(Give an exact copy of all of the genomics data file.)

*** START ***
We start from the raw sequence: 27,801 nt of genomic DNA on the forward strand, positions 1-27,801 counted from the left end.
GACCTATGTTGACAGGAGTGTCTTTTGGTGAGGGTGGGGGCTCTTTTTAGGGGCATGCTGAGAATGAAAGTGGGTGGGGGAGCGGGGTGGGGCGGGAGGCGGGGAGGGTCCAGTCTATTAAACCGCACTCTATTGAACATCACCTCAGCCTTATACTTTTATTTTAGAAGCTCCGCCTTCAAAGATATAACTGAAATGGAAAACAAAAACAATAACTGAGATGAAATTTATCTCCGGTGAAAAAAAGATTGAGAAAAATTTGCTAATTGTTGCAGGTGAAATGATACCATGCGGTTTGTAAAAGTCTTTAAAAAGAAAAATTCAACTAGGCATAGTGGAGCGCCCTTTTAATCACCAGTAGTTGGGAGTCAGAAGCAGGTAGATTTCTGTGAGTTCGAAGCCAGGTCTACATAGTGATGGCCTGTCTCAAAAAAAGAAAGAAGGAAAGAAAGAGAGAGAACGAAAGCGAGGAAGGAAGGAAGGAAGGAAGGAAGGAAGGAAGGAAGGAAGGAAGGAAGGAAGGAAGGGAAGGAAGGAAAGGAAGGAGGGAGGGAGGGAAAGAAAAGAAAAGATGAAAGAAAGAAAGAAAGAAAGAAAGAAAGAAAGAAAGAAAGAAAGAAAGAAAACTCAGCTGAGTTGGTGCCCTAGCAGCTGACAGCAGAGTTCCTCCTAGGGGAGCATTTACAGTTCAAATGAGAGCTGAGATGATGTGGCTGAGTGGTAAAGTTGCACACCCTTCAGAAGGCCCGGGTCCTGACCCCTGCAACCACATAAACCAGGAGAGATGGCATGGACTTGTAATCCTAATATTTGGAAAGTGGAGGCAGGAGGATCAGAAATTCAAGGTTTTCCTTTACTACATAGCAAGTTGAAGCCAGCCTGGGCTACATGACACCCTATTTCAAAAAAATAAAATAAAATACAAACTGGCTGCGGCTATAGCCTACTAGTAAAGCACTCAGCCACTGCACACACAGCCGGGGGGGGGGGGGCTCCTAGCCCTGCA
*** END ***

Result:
We start from the raw sequence: 27,801 nt of genomic DNA on the forward strand, positions 1-27,801 counted from the left end.
GACCTATGTTGACAGGAGTGTCTTTTGGTGAGGGTGGGGGCTCTTTTTAGGGGCATGCTGAGAATGAAAGTGGGTGGGGGAGCGGGGTGGGGCGGGAGGCGGGGAGGGTCCAGTCTATTAAACCGCACTCTATTGAACATCACCTCAGCCTTATACTTTTATTTTAGAAGCTCCGCCTTCAAAGATATAACTGAAATGGAAAACAAAAACAATAACTGAGATGAAATTTATCTCCGGTGAAAAAAAGATTGAGAAAAATTTGCTAATTGTTGCAGGTGAAATGATACCATGCGGTTTGTAAAAGTCTTTAAAAAGAAAAATTCAACTAGGCATAGTGGAGCGCCCTTTTAATCACCAGTAGTTGGGAGTCAGAAGCAGGTAGATTTCTGTGAGTTCGAAGCCAGGTCTACATAGTGATGGCCTGTCTCAAAAAAAGAAAGAAGGAAAGAAAGAGAGAGAACGAAAGCGAGGAAGGAAGGAAGGAAGGAAGGAAGGAAGGAAGGAAGGAAGGAAGGAAGGAAGGAAGGGAAGGAAGGAAAGGAAGGAGGGAGGGAGGGAAAGAAAAGAAAAGATGAAAGAAAGAAAGAAAGAAAGAAAGAAAGAAAGAAAGAAAGAAAGAAAGAAAACTCAGCTGAGTTGGTGCCCTAGCAGCTGACAGCAGAGTTCCTCCTAGGGGAGCATTTACAGTTCAAATGAGAGCTGAGATGATGTGGCTGAGTGGTAAAGTTGCACACCCTTCAGAAGGCCCGGGTCCTGACCCCTGCAACCACATAAACCAGGAGAGATGGCATGGACTTGTAATCCTAATATTTGGAAAGTGGAGGCAGGAGGATCAGAAATTCAAGGTTTTCCTTTACTACATAGCAAGTTGAAGCCAGCCTGGGCTACATGACACCCTATTTCAAAAAAATAAAATAAAATACAAACTGGCTGCGGCTATAGCCTACTAGTAAAGCACTCAGCCACTGCACACACAGCCGGGGGGGGGGGGGCTCCTAGCCCTGCA